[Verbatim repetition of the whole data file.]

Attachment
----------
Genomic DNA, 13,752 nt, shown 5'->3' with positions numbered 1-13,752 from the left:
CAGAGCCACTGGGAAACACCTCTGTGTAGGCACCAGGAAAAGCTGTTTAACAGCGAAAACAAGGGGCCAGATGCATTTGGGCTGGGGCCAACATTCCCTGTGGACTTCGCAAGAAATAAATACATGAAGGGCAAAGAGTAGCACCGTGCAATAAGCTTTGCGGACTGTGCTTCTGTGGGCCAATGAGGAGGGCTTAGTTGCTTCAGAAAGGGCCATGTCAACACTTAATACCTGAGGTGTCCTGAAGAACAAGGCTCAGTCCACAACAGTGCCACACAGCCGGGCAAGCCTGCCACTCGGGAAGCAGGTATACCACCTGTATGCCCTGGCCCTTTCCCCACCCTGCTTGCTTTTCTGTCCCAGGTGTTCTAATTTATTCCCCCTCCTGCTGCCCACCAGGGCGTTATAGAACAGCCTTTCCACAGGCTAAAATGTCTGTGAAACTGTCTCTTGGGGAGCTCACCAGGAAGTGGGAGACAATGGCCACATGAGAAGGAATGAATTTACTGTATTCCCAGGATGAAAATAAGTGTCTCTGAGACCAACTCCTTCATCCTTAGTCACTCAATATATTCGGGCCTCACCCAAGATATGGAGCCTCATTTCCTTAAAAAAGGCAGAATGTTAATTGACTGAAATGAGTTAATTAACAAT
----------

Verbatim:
Genomic DNA, 13,752 nt, shown 5'->3' with positions numbered 1-13,752 from the left:
CAGAGCCACTGGGAAACACCTCTGTGTAGGCACCAGGAAAAGCTGTTTAACAGCGAAAACAAGGGGCCAGATGCATTTGGGCTGGGGCCAACATTCCCTGTGGACTTCGCAAGAAATAAATACATGAAGGGCAAAGAGTAGCACCGTGCAATAAGCTTTGCGGACTGTGCTTCTGTGGGCCAATGAGGAGGGCTTAGTTGCTTCAGAAAGGGCCATGTCAACACTTAATACCTGAGGTGTCCTGAAGAACAAGGCTCAGTCCACAACAGTGCCACACAGCCGGGCAAGCCTGCCACTCGGGAAGCAGGTATACCACCTGTATGCCCTGGCCCTTTCCCCACCCTGCTTGCTTTTCTGTCCCAGGTGTTCTAATTTATTCCCCCTCCTGCTGCCCACCAGGGCGTTATAGAACAGCCTTTCCACAGGCTAAAATGTCTGTGAAACTGTCTCTTGGGGAGCTCACCAGGAAGTGGGAGACAATGGCCACATGAGAAGGAATGAATTTACTGTATTCCCAGGATGAAAATAAGTGTCTCTGAGACCAACTCCTTCATCCTTAGTCACTCAATATATTCGGGCCTCACCCAAGATATGGAGCCTCATTTCCTTAAAAAAGGCAGAATGTTAATTGACTGAAATGAGTTAATTAACAAT